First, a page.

facial expressions

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The startled expression of the widow Bolte - Wilhelm Busch 1865:
Max and Moritz
Facial expression: disgust
Facial expression: anger

When the facial expressions (including the face or facial expressions ) are the visible movements face designated surface. In most cases, an overall impression is created from individual facial expressions, as the individual movements of the facial muscles take place in fractions of a second. Facial expressions are part of the expressive behavior of humans as well as capable animals. In humans , it is an important part of non-verbal communication along with other behaviors and actions such as gestures .

The facial expression is essentially based on the contraction of the facial muscles and is produced especially by the eyes and mouth as the most mobile parts of the face. There are about three thousand variations.

More detailed determination

Facial expressions have a special meaning in the following areas:

  1. it is an expression of a certain emotionality , sometimes also intentionality, and thus becomes a fundamental, but often involuntary type of communication
  2. it has an expressive and appeal function and is therefore the first form of communication between child and parents
  3. it provides information about individual characteristics of a person based on their person-specific movement (self-dynamics).

Facial communication and interaction are socially more meaningful than the more conspicuous and easier to document language suggests.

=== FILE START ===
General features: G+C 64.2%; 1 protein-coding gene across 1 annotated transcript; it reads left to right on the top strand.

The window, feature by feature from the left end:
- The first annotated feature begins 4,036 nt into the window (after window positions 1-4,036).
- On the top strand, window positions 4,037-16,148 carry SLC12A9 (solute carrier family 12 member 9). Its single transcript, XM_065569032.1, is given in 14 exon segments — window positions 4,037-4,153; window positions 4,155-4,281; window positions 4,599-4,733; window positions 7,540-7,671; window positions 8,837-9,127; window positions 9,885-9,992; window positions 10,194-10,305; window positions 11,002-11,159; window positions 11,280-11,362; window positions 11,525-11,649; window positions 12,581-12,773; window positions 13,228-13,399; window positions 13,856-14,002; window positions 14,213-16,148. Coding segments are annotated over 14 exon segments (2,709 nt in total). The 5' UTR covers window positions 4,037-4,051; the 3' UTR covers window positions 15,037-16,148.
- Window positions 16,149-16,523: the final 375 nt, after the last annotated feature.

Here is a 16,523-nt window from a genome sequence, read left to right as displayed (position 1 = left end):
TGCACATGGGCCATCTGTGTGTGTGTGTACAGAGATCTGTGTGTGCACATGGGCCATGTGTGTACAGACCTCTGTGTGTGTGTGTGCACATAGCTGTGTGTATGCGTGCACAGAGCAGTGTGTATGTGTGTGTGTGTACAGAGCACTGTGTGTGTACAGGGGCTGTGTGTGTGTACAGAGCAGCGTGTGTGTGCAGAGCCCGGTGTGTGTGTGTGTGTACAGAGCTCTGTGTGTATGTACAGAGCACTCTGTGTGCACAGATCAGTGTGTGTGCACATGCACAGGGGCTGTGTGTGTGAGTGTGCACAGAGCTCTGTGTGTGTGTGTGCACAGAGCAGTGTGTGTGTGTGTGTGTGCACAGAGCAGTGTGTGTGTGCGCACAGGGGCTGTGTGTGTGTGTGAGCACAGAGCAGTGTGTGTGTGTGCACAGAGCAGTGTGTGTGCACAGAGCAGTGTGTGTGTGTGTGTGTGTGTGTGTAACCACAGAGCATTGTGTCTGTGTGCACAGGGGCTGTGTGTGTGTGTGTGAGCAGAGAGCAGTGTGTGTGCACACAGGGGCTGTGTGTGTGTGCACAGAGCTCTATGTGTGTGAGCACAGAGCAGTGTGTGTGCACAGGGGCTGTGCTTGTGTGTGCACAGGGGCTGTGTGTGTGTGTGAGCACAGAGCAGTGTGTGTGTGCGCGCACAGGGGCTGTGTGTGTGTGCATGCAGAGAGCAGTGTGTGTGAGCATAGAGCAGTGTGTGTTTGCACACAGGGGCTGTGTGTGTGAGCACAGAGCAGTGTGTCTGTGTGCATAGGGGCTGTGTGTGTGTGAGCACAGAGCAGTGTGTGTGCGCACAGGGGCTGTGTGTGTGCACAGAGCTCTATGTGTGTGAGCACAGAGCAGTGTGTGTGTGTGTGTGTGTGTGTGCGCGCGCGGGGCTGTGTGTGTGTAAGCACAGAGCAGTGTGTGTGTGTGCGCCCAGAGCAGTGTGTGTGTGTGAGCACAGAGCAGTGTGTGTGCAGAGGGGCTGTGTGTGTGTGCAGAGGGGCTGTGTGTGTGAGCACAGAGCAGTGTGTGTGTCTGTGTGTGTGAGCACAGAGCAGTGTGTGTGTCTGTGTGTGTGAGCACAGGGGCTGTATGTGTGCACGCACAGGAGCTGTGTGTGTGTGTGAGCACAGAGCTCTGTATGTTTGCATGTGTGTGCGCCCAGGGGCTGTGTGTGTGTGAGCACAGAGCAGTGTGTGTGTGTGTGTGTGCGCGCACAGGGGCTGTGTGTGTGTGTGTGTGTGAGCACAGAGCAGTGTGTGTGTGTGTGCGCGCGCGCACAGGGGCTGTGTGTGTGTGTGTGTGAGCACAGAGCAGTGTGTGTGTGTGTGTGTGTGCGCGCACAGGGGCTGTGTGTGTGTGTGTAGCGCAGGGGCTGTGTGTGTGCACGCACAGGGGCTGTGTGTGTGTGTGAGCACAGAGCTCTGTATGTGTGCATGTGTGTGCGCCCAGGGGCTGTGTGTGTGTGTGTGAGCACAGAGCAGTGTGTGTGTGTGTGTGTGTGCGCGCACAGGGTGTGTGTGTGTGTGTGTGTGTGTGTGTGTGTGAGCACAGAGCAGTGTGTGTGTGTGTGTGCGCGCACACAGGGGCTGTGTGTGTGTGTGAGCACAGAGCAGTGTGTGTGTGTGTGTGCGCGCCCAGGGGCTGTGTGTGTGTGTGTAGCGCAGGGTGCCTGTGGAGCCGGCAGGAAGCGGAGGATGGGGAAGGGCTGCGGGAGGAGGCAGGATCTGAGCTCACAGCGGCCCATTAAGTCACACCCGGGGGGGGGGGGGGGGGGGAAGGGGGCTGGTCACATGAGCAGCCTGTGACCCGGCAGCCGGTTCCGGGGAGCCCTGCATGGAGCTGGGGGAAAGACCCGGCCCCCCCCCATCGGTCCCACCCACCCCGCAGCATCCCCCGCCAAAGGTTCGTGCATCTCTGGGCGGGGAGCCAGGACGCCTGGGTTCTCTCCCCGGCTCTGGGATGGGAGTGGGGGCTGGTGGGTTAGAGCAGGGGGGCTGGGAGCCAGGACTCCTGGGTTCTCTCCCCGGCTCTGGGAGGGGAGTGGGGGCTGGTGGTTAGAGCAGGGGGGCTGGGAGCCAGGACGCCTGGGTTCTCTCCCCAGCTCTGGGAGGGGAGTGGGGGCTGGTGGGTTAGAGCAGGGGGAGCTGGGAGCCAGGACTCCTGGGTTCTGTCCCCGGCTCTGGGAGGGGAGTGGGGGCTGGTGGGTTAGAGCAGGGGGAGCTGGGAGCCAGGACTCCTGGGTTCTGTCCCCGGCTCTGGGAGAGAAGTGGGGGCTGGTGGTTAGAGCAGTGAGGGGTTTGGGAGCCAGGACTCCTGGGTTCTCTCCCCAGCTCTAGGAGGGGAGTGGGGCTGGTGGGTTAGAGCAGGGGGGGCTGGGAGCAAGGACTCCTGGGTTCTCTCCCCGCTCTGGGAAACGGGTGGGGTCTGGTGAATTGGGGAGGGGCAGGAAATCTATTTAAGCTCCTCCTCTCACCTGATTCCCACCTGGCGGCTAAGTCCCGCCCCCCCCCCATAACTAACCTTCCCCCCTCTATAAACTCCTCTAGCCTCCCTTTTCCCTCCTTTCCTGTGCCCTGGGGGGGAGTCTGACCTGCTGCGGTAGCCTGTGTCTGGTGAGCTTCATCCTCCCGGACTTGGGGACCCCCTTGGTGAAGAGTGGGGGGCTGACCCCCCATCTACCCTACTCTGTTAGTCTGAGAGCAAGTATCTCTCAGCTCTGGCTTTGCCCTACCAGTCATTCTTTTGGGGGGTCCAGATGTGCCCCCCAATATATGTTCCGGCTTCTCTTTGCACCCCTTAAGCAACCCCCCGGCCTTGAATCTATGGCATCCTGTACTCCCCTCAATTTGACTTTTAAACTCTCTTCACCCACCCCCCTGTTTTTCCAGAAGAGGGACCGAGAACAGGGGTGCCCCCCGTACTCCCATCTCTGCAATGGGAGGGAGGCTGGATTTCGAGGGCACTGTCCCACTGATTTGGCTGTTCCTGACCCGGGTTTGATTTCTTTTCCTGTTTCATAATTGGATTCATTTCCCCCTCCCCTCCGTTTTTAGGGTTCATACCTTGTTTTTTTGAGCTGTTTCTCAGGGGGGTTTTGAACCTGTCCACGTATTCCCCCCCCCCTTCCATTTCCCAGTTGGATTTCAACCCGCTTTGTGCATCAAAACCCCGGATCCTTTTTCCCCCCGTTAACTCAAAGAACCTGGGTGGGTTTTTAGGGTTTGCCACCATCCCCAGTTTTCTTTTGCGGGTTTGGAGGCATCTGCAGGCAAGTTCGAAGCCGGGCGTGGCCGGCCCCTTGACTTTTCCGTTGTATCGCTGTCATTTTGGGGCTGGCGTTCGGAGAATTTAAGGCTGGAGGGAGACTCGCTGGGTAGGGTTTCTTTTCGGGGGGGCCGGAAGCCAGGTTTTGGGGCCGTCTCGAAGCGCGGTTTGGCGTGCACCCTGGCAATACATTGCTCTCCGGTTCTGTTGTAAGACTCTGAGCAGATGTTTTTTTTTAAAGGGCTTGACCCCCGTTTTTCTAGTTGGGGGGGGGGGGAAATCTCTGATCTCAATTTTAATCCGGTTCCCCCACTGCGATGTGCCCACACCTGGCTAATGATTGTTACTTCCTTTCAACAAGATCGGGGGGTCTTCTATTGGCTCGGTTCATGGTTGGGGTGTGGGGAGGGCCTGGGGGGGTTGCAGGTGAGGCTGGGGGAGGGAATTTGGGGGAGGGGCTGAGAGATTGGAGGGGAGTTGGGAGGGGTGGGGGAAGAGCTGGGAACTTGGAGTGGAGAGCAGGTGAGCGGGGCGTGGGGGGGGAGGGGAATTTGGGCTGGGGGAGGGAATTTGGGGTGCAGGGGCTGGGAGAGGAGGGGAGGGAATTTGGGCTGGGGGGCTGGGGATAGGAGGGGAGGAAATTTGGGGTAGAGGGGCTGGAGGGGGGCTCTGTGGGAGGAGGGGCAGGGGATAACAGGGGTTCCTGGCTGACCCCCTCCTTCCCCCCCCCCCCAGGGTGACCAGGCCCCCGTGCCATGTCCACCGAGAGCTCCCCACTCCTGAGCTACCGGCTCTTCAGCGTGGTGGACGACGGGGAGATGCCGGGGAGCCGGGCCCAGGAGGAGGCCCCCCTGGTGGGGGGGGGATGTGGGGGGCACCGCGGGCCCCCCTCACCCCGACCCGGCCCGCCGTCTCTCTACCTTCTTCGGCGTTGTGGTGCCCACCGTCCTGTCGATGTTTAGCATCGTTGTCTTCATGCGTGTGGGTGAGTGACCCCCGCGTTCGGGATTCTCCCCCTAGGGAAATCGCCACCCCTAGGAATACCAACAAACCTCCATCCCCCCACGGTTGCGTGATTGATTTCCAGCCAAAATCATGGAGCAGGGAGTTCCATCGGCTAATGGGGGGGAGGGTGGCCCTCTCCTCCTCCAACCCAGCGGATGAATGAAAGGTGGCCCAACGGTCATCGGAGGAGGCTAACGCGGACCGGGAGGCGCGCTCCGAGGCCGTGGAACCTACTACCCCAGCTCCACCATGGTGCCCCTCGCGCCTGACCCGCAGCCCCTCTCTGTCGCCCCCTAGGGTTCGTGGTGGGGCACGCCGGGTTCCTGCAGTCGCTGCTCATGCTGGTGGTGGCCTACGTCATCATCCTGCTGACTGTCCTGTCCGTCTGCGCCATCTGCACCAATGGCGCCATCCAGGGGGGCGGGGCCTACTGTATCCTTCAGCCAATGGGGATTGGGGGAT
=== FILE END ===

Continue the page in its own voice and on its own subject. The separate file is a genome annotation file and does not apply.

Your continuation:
Examples from the European cultural area

In European cultures means about

  1. the forehead to wrinkle: reprimand , thoughtfulness respect of what is said ,
  2. pushing the lower lip forward and (reinforcing) rolling your eyes : disbelief or skepticism ,
  3. Raise your eyebrows: astonishment
  4. to smile one-sided : ridicule ,
  5. wrinkling the nose and puffing up the nostrils: disgust or disgust ,
  6. To stare at someone fixedly (possibly with the success that he averts his gaze, colloquially: to 'stare down' at him): humiliation or even threat
  7. to “petrify” the traits: rejection, increasing social distance
  8. (in very traditional Catholic milieus in southern Europe, for example) to look up in front of altars so much that one only sees the white: adoration (hence the expression "adore someone").
  9. someone (more or less smiling ) to grin , so the saying good face (to evil game) make.

Word environment

Etymologically , facial expressions derive from the ancient Greek μιμικός mimikós "concerning the mimes, like a mimes". The slowly obsolete mime stands for actors . It is therefore understandable that the verb mimen is occasionally used interchangeably with theater play . Colloquially, it is used synonymously for an exaggerated representation. Example: “He pretends to be sick” (in the sense of: “He pretends to be sick”).

In some clubs, facial expressions are a highlight of the annual festivities, in which events from club life are caricatured for members and exaggerated by pantomime .

Film and theater

Essential considerations on facial expressions go back to Béla Balázs , the first film theorist of the Weimar Republic and his epoch-making work The Visible Man (1924).

See also


  • Petra Löffler: Affect images. A media history of facial expressions. Transcript, Bielefeld 2004, ISBN 3-89942-267-8 .
  • James A. Russell, Jose Miguel Fernandez-Dols (Eds.): The Psychology of Facial Expression. Cambridge University Press, Cambridge 1997, ISBN 978-0-521-58796-9 .

Web links

Wiktionary: facial expression  - explanations of meanings, word origins, synonyms, translations
Wiktionary: Facial expressions  - explanations of meanings, word origins, synonyms, translations
Commons : Facial expressions  - collection of images, videos and audio files

Individual evidence

  1. youtube.com